Microsoft to follow Apple's Lion lead with digital delivery of Windows 8

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  • tallest skiltallest skil Posts: 40,293member
    Quote:
    Originally Posted by mstone View Post


    1.44 million files. That is some serious bloat.



    How many does Lion have?



    More. Seriously.
  • mstonemstone Posts: 11,510member
    Quote:
    Originally Posted by Tallest Skil View Post


    Windows 7 and Vista: Starter, Home Basic, Home Premium, Professional, Enterprise, Ultimate



    Oh, sorry, six. You probably wouldn't let me count the "N" edition. What about the 32-bit and 64-bit versions? I'd count those. So twelve.





    Plus isn't there full versions and upgrade versions of each? Plus server versions.
  • jmgregory1jmgregory1 Posts: 384member
    Quote:
    Originally Posted by mstone View Post


    Plus isn't there full versions and upgrade versions of each?



    Yes - each with its own set of conditions - which is why people end up buying the wrong thing and having to try to swap for what they hope is the right upgrade/new system.



    Again, it's made for a group of people who don't want change or only want a part-change and MS is willing to try to accommodate them all. Their model is just so old-school, but given they have to build their system to operate on such a wide and wildly different group of computers from different computer manufacturers, it's no wonder they've done things the way they have.
  • fecklesstechguyfecklesstechguy Posts: 501member
    Quote:
    Originally Posted by dagamer34 View Post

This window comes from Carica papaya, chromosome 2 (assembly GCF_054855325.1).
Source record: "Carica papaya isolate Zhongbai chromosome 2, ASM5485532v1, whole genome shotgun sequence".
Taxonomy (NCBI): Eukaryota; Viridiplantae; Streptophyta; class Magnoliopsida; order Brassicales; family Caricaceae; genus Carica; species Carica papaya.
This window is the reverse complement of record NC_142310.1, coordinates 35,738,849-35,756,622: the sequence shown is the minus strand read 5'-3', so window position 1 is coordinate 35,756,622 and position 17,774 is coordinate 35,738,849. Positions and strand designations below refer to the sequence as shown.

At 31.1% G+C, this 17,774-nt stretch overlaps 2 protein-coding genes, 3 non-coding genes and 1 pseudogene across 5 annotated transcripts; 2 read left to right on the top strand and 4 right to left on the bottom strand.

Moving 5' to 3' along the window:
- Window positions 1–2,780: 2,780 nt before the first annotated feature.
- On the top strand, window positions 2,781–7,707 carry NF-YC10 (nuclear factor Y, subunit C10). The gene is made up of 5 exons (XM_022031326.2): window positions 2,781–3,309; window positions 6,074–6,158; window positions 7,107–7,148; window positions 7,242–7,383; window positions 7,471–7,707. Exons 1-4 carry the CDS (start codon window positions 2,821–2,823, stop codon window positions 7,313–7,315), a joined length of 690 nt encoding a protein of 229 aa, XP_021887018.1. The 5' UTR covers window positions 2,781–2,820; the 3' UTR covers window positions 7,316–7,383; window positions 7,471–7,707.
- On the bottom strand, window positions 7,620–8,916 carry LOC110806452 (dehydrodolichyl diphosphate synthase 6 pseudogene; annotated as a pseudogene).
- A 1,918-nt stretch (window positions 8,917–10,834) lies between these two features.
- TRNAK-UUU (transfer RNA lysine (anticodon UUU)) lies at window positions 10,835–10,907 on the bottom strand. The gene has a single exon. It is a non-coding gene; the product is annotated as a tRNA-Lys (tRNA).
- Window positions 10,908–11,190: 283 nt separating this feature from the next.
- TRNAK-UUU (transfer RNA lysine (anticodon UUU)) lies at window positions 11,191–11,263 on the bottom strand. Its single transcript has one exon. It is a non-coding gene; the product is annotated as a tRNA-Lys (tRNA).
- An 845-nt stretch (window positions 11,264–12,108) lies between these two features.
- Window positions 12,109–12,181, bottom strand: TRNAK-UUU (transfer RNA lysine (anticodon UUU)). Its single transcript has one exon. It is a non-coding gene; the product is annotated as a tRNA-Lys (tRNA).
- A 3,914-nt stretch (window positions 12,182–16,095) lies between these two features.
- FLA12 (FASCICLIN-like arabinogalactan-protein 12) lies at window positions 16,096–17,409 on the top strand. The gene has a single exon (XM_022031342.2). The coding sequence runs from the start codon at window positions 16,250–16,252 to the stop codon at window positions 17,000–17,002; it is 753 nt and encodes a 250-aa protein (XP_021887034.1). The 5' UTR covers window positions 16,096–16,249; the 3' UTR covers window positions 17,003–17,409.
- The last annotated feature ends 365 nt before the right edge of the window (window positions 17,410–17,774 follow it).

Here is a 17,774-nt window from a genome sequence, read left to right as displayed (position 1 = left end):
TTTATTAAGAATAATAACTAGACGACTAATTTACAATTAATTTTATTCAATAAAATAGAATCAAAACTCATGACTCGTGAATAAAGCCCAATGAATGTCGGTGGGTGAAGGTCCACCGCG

There are never more than three options of Windows to buy.



    There's Starter, Home Basic, Home Premium, Professional and Ultimate (ignoring of course Enterprise and Server) so yeah that's ummmm 1,2,3,4,5 versions - for Windows 7.



    We are obviously going to ignore Windows Mobile, Win Phone 7, Windows Home Server, Windows XP Embedded, Windows Fundamentals for Legacy PCs, and Windows Embedded CE 6.0, because, well because we can. And probably should.



    And we are going to ignore the roughly 30% of the current market that is still running XP desktop. Again, because we can. And probably should.



    Never. You keep using that word. I do not think it means what you think it means.



  • sdw2001sdw2001 Posts: 16,202member
    Quote:
    Originally Posted by dagamer34 View Post


    That's stretching the truth a bit too thin.



    Practically speaking, there are only two versions of Windows worth caring about, Home Premium and Professional, and 99% of people only need Home Premium. If your computer came with Windows 7 Professional, you can only upgrade to Windows 8 Professional so you don't loose features.



    Translation:



    1. There are only two versions of windows...worth caring about.

    2. OK, technically there are like 5 more. But ignore those. Unless you're a small business, medium business, or home video editor...or female. Then proceed to step 3.

    3. If your computer came with one of the two versions that most people care about, you can upgrade to one of the NEW versions that only some people care about.

    4. If you are not part of the 99%, you can get a free upgrade to Windows 8, unless your computer came with Windows 7 or you're an idiot still running Vista for XP

    5. Press 1 for English.



    Glad that's cleared up. Makes perfect sense.
  • sdw2001sdw2001 Posts: 16,202member
    Quote:
    Originally Posted by fecklesstechguy View Post


    There's Starter, Home Basic, Home Premium, Professional and Ultimate (ignoring of course Enterprise and Server) so yeah that's ummmm 1,2,3,4,5 versions - for Windows 7.



    We are obviously going to ignore Windows Mobile, Win Phone 7, Windows Home Server, Windows XP Embedded, Windows Fundamentals for Legacy PCs, and Windows Embedded CE 6.0, because, well because we can. And probably should.



    And we are going to ignore the roughly 30% of the current market that is still running XP desktop. Again, because we can. And probably should.



    Never. You keep using that word. I do not think it means what you think it means.